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Economy

Economic Data (USA)

Friday, December 18, 2020

Leading Economic Index for November 2020

The Conference Board® released its Leading Economic Index® (LEI) for November 2020 this morning:

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Index for November 2020: 109.1 (The baseline 100 score is associated with 2016 data.)

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Predicted: +0.5%

  • Actual: +0.646% (+0.7 point)

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  • LEI for October 2020: 108.4

  • LEI for September 2020: 107.5

  • LEI for August 2020: 106.7
     
  • LEI for July 2020: 105.0

  • LEI for June 2020: 102.9
     
  • LEI for May 2020: 99.8

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The yellow-highlighted percentage is the month-to-month change for the index.  The "predicted" figure is what economists were expecting, while the "actual" is the true or real figure.

The LEI is a composite of 10 of the nation's economic data releases that's put together by The Conference Board. Statistically, the components listed below have shown a significant increase or decrease before national economic upturns or downturns:

  1. The Standard + Poor's 500 Index

  2. Average weekly claims for unemployment insurance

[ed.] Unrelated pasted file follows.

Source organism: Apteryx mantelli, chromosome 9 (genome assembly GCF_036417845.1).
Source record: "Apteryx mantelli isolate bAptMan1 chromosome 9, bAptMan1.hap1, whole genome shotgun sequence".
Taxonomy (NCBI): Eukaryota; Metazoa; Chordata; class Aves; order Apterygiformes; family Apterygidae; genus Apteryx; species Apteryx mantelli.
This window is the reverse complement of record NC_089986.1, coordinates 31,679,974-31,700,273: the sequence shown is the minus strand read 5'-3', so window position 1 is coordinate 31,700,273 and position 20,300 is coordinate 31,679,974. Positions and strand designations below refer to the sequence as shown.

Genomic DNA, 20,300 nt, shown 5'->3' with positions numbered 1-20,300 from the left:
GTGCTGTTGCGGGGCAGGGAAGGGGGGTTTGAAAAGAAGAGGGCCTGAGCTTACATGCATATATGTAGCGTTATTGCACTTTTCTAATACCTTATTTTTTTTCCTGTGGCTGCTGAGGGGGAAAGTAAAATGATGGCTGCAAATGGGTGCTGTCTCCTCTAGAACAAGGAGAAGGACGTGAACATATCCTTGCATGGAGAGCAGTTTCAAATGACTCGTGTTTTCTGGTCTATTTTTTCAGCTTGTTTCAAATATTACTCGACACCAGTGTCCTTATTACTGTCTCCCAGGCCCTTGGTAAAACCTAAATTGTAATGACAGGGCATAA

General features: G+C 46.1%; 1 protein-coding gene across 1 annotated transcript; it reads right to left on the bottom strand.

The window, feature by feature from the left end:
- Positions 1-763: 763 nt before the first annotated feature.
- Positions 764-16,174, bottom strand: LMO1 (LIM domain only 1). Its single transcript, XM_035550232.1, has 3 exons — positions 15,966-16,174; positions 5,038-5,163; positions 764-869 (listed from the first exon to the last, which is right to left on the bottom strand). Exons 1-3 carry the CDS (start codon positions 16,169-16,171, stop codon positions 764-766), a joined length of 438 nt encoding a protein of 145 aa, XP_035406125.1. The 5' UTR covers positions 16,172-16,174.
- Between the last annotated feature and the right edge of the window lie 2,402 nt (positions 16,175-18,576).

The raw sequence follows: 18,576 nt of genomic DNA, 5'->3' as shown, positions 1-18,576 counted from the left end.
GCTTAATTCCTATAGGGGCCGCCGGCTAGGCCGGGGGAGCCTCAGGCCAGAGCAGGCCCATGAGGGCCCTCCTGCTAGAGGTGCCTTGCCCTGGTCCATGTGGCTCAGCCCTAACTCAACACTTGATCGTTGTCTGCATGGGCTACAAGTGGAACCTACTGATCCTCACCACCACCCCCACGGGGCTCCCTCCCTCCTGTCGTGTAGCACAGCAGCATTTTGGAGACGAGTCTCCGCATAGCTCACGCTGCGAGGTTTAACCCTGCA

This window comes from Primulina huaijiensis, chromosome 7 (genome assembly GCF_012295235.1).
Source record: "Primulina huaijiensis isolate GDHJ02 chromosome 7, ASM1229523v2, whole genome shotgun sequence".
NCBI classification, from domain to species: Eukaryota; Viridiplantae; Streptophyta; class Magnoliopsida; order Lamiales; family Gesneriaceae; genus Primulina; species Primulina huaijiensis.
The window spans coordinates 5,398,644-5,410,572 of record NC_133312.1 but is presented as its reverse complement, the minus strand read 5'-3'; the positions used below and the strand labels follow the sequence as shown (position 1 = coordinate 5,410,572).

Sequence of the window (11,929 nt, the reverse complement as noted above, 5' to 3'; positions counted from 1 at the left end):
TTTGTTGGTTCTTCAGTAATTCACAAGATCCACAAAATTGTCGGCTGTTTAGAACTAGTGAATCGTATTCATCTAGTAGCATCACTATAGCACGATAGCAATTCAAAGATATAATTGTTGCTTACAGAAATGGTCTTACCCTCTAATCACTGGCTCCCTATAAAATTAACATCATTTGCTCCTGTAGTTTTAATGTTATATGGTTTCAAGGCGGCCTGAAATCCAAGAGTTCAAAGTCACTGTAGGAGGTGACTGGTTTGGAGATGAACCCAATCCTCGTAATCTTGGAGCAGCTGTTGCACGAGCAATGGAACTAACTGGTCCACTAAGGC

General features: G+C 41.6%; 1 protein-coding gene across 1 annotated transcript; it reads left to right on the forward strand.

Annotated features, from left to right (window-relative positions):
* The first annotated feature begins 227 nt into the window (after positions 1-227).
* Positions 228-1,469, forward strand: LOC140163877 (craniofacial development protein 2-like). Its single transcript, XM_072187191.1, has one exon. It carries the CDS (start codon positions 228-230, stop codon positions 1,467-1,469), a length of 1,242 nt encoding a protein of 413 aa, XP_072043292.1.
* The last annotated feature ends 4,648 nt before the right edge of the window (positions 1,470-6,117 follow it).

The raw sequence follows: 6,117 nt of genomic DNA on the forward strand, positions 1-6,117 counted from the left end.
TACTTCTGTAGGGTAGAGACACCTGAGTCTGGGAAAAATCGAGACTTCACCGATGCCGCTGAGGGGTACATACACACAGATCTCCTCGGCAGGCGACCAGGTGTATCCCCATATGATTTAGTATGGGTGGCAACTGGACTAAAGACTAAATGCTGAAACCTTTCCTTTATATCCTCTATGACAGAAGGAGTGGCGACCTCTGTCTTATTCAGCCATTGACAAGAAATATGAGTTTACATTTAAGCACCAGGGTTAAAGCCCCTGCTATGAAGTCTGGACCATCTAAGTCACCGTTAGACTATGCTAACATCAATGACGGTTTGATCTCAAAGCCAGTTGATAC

3. Building permits for new private housing

  4. The interest rate spread between the yield on the benchmark 10-Year Treasury Note and Federal Funds

  5. ISM® Index of New Orders

  6. Manufacturer's new orders for consumer goods or materials

  7. Manufacturers' new orders, nondefense capital goods excluding aircraft orders

  8. Average weekly manufacturing hours

  9. Average consumer expectations for business conditions

  10. Leading Credit Index™

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CHART: Leading Economic Index - November 2020 Update
CHART: Leading Economic Index
November 2020 Update

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CHART: Leading Economic Index - Six-Month Growth November 2020 Update
CHART: Leading Economic Index - Six-Month Growth
November 2020 Update

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From Today's Report:

"...'The US LEI continued rising in November, but its pace of improvement has been decelerating in recent months, suggesting a significant moderation in growth as the US economy heads into 2021,' said Ataman Ozyildirim, Senior Director of Economic Research at The Conference Board. 'Initial claims for unemployment insurance, new orders for manufacturing, residential construction permits, and stock prices made the largest positive contributions to the LEI. However, falling average working hours in manufacturing and consumers’ worsening outlook underscore the downside risks to growth from a second wave of COVID-19 and high unemployment.'..."

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